The tight connection between chromatin assembly and DNA synthesis provides a framework to explain the genetic instability reported here. Defective chromatin assembly could impair DNA synthesis, thus leading to the accumulation of recombinogenic structures. Consistent with this interpretation, we have shown that t::HHF2 cells are delayed during S phase and accumulate in G2/M. Also, the observation that hyperrecombination in t::HHF2 cells is not further increased by the presence of the replication inhibitor HU suggests that it results from lesions generated during DNA replication. Indeed, t::HHF2 cells accumulate Rad52-YFP foci (Fig. (Fig.7),7), which have been shown to appear spontaneously and in response to DSBs during the S and G2/M phases (33). Our results are in accordance with the observation that the lethality associated with total depletion of histone H4 occurs in S phase (27). Altogether, these results strengthen the idea that homologous recombination has an important role in the control of the accuracy of DNA replication. Presumably, defective nucleosome assembly increases the basal rate of replication-mediated DNA lesions and, in turn, the requirement of the recombination machinery for the repair of these lesions. Partial depletion of histone H4 provides a unique tool to study the role of proper chromatin assembly in genome integrity during replication.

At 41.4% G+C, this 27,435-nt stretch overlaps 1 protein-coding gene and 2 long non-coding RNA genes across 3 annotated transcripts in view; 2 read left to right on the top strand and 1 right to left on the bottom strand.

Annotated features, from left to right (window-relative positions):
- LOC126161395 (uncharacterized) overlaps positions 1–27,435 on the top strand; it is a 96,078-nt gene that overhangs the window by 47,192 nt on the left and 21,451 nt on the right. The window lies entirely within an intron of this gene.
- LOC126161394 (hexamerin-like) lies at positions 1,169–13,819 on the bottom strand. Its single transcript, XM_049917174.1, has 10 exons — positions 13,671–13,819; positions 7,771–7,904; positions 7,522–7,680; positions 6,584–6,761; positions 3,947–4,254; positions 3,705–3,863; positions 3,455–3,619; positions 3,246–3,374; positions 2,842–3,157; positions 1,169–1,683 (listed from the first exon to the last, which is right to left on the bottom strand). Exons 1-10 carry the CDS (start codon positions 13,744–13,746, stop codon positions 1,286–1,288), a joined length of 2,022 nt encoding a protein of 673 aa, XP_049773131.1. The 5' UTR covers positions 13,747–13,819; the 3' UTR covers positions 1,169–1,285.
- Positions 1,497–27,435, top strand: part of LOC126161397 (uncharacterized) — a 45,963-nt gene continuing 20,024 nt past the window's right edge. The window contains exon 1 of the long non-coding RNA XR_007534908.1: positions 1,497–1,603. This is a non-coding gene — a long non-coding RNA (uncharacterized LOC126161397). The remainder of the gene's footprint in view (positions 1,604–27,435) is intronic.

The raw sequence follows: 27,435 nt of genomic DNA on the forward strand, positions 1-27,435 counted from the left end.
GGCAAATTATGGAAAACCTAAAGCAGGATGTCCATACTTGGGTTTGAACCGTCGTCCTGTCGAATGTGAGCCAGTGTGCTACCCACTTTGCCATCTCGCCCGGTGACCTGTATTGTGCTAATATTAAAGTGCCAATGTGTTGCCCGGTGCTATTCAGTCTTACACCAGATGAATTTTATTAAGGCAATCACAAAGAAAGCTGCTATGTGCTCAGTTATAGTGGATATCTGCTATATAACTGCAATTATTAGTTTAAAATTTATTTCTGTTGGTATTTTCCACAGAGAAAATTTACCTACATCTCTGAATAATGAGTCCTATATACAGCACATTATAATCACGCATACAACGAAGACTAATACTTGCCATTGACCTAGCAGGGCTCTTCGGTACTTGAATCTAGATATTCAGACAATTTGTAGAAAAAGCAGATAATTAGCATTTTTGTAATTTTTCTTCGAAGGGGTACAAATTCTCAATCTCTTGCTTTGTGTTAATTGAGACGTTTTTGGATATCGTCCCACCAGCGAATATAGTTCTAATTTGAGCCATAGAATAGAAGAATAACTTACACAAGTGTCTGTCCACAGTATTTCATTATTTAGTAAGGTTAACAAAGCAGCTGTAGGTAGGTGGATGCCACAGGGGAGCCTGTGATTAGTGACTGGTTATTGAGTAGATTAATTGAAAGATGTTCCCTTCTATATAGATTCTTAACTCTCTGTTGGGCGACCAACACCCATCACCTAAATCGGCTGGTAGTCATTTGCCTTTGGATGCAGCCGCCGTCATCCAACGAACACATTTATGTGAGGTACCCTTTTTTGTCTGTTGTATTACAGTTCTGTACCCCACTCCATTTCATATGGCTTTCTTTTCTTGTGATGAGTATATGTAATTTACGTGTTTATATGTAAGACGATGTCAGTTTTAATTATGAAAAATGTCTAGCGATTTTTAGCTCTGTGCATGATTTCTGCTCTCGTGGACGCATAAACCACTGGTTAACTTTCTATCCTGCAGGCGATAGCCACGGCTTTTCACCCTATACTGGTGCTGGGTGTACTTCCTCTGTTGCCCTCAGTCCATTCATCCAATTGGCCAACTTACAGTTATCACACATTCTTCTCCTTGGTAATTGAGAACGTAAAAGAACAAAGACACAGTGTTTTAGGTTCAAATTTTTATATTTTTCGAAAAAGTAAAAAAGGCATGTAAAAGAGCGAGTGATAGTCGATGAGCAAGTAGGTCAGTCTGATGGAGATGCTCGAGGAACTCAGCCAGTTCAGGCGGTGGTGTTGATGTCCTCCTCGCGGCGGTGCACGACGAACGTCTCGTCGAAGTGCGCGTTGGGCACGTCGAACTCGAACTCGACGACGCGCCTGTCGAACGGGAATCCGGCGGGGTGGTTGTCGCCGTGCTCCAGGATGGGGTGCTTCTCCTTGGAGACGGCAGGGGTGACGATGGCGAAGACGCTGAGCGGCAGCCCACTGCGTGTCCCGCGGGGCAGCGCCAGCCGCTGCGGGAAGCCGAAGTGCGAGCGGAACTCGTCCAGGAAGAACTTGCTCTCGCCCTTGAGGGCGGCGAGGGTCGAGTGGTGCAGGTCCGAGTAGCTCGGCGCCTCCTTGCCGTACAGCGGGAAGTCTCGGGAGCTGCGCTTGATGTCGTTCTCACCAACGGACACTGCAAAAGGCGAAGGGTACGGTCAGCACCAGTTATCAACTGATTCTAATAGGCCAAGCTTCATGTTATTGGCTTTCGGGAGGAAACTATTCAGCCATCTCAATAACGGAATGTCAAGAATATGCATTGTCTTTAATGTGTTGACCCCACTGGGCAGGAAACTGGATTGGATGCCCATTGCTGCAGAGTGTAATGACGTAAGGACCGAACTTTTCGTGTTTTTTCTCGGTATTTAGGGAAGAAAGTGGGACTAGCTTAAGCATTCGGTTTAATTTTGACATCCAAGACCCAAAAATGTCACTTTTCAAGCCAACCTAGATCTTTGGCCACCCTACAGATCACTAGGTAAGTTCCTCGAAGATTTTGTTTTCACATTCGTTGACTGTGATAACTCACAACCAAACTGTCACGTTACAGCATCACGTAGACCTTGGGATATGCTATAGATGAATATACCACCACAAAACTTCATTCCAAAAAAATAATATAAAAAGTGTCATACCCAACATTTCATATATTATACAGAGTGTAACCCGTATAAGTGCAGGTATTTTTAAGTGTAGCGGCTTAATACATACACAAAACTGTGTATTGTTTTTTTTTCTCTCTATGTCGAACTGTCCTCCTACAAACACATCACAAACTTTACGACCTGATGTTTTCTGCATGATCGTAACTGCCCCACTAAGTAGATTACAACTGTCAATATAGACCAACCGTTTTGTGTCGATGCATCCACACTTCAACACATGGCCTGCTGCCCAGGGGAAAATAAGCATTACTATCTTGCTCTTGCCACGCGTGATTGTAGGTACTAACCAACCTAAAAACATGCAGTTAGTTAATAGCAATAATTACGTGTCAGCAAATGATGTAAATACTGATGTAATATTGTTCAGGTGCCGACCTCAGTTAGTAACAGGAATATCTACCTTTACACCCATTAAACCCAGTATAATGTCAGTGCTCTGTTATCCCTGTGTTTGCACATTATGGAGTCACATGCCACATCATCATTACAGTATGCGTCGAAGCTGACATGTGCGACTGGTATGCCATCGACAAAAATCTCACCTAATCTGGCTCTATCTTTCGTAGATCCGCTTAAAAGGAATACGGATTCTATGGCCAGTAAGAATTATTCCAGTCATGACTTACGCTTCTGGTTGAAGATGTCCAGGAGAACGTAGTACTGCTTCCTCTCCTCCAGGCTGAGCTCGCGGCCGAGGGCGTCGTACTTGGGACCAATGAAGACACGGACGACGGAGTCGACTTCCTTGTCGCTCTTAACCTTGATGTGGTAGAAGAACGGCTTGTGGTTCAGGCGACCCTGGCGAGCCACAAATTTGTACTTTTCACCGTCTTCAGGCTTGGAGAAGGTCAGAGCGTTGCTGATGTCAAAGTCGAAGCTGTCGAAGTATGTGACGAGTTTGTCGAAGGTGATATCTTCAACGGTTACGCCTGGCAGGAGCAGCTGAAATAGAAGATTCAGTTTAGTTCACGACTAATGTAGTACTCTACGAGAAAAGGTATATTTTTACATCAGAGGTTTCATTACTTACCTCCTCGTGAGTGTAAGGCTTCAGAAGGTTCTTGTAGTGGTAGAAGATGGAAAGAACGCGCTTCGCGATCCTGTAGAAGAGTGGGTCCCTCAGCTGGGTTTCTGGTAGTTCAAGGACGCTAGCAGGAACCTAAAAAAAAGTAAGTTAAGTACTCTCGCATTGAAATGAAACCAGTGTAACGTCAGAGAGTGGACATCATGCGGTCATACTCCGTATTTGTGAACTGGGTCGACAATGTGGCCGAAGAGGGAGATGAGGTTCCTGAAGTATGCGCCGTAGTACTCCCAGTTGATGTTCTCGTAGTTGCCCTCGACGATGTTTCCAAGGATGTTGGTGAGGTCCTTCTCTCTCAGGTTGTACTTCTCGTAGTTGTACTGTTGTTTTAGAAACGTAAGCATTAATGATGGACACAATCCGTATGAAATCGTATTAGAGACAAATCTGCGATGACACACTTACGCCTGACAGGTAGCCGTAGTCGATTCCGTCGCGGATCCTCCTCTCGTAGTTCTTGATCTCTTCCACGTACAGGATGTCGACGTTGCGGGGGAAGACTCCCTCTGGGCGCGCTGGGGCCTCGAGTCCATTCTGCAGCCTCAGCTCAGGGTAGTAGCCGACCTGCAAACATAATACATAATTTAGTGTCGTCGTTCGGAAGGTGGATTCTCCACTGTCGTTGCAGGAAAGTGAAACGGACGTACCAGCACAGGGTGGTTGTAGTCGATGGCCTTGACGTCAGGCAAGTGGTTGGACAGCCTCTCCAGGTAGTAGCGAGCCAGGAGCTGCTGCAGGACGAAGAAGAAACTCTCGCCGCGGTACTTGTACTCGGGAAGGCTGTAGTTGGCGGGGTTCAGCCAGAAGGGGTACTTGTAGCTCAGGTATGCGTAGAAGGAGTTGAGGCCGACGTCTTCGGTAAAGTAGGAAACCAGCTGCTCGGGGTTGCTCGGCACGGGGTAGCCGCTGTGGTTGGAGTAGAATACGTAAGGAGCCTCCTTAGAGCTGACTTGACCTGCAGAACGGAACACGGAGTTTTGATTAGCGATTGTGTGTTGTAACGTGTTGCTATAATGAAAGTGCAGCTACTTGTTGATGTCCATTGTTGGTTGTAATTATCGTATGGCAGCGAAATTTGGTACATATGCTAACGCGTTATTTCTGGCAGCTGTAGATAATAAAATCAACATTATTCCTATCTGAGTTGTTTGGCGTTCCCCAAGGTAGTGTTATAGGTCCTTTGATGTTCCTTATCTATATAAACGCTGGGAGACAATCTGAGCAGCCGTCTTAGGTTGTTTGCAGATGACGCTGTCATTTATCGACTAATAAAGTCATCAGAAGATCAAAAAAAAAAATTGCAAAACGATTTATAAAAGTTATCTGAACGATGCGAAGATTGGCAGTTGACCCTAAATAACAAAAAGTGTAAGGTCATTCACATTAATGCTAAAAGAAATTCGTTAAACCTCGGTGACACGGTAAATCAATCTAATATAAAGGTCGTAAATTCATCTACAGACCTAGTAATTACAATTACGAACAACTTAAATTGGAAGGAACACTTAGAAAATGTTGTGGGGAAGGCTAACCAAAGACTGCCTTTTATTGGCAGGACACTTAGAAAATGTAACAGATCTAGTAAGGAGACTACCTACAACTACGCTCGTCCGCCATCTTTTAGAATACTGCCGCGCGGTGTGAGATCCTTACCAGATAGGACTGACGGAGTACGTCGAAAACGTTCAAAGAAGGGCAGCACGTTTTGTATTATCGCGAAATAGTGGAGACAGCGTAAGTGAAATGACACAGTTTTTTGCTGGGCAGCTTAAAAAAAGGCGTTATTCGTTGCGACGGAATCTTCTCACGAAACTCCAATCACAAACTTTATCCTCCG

We do not yet know the nature of the recombinogenic structures generated in t::HHF2 cells. DSBs have been extensively shown to induce homologous recombination (43), and it has recently been reported that phosphorylation of histone H2A (P-H2A), which occurs in response to DSBs (14), increases in yeast asf1Δ mutants (46) and in human cells defective in the chromatin assembly factor p150CAF-1 (67). We have not been able to detect P-H2A in t::HHF2 cells (data not shown). Whether DSBs, replication fork blocks, or single-stranded DNA gaps or tails are the primary structures leading to recombination as a consequence of impaired nucleosome assembly remains to be determined.

Acknowledgments

We thank R. Rothstein for providing the Rad52-YFP construct, G. Vicent for the anti-H4 antibodies, M. Nieto for excellent technical assistance, M. Fidalgo for help with confocal microscopy and flow cytometry, R. E. Wellinger and M. C. Muñoz-Centeno for critical reading of the manuscript, and Diane Haun for style supervision.

The research was funded by the Spanish Ministry of Science and Technology (BMC2000-0439 and SAF2003-00204 grants).